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Date:   Thu, 3 Feb 2022 00:01:14 +0100
From:   Miguel Ojeda <>
To:     David Laight <>
Cc:     Kees Cook <>,
        Jonathan Corbet <>,
        Linus Torvalds <>,
        Martin Uecker <>,
        Ingo Molnar <>,
        Rikard Falkeborn <>,
        Arnd Bergmann <>,
        "" <>,
        Tetsuo Handa <>,
        Andrew Morton <>,
        Andy Shevchenko <>,
        Nick Desaulniers <>,
        "Gustavo A. R. Silva" <>,
        "" <>,
        "" <>
Subject: Re: [PATCH] linux/const.h: Explain how __is_constexpr() works

On Wed, Feb 2, 2022 at 11:20 PM David Laight <> wrote:
> The type of the result depends on the type of the 2nd and 3rd arguments.
> Not on the value of the first one.

I am not talking about the first operand. The behavior of the
conditional operator has a few cases. Since you mentioned promotions,
it looked like you were thinking about what happens for the arithmetic
types case, i.e.

"""If both the second and third operands have arithmetic type, the
result type that would be determined by the usual arithmetic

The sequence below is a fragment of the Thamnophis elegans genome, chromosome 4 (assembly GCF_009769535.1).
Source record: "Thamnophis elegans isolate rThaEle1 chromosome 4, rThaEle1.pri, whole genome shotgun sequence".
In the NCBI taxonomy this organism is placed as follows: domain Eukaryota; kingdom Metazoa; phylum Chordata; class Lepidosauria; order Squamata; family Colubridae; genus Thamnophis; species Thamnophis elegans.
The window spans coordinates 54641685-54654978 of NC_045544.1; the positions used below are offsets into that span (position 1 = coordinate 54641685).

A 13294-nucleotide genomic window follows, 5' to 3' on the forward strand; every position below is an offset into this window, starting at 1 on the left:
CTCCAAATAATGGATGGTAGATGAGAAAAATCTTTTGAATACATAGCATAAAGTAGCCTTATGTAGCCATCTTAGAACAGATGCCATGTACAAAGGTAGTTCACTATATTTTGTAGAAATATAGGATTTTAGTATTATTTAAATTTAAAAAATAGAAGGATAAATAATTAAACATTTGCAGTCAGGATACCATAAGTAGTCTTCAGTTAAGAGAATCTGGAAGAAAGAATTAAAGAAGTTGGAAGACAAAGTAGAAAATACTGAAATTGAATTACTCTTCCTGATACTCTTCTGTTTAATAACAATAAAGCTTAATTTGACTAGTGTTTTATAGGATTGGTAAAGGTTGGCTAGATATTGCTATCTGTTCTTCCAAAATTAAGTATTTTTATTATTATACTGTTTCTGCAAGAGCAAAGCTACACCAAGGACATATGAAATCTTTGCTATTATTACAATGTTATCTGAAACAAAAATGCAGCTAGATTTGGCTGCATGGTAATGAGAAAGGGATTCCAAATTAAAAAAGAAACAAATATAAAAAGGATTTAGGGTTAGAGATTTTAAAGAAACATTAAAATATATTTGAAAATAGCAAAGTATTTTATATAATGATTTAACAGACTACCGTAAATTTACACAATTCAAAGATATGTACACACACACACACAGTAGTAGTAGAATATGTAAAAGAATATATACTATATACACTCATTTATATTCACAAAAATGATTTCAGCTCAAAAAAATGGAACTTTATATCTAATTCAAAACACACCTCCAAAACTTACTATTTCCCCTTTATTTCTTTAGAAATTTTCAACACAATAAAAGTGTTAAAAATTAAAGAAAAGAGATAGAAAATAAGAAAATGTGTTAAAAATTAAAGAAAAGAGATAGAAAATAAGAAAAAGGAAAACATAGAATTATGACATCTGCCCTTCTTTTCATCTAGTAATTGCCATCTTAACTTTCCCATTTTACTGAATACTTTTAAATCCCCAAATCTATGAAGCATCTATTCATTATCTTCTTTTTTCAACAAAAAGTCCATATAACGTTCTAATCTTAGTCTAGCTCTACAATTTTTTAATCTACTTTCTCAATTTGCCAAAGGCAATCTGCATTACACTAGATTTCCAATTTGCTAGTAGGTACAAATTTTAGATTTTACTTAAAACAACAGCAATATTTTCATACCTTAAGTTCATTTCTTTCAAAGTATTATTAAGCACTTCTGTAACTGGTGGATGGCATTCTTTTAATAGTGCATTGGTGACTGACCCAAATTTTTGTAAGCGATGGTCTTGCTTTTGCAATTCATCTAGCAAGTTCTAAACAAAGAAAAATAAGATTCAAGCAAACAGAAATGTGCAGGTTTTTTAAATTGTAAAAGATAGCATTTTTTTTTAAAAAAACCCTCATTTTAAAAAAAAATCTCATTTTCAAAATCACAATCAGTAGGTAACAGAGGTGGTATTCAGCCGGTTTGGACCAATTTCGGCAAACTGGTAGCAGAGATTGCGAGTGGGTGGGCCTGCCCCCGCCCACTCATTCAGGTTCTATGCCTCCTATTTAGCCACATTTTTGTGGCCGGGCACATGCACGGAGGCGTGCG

conversions, were they applied to those two operands, is the type of
the result."""

which could lead to thinking that the expressions need to have the
same type as you mentioned, but that is not true, and the arithmetic
types case is not used in the macro either. The cases used are the
null pointer constant vs. pointer and the pointer to void vs. pointer
to object type.

> It has nothing to with the condition, the compiler is trying to 'sort out'
> a suitable return type.
> I suspect the mismatched pointer types might even be a gcc extension.

That is why I said it does not fit the constraints of the operator.
The standard does not describe what happens in such a case.


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